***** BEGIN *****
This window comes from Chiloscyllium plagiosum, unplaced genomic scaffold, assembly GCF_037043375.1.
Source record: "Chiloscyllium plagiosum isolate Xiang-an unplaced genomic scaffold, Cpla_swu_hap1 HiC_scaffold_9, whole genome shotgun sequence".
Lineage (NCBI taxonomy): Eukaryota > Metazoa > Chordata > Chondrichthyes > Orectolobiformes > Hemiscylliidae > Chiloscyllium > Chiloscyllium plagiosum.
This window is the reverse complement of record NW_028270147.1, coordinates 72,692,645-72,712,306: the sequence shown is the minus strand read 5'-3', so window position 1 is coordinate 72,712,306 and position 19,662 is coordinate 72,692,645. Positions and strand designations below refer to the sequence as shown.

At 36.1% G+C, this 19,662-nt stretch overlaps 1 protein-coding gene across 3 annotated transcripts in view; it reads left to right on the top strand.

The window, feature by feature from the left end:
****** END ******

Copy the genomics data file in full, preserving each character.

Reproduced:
This window comes from Chiloscyllium plagiosum, unplaced genomic scaffold, assembly GCF_037043375.1.
Source record: "Chiloscyllium plagiosum isolate Xiang-an unplaced genomic scaffold, Cpla_swu_hap1 HiC_scaffold_9, whole genome shotgun sequence".
Lineage (NCBI taxonomy): Eukaryota > Metazoa > Chordata > Chondrichthyes > Orectolobiformes > Hemiscylliidae > Chiloscyllium > Chiloscyllium plagiosum.
This window is the reverse complement of record NW_028270147.1, coordinates 72,692,645-72,712,306: the sequence shown is the minus strand read 5'-3', so window position 1 is coordinate 72,712,306 and position 19,662 is coordinate 72,692,645. Positions and strand designations below refer to the sequence as shown.

At 36.1% G+C, this 19,662-nt stretch overlaps 1 protein-coding gene across 3 annotated transcripts in view; it reads left to right on the top strand.

The window, feature by feature from the left end: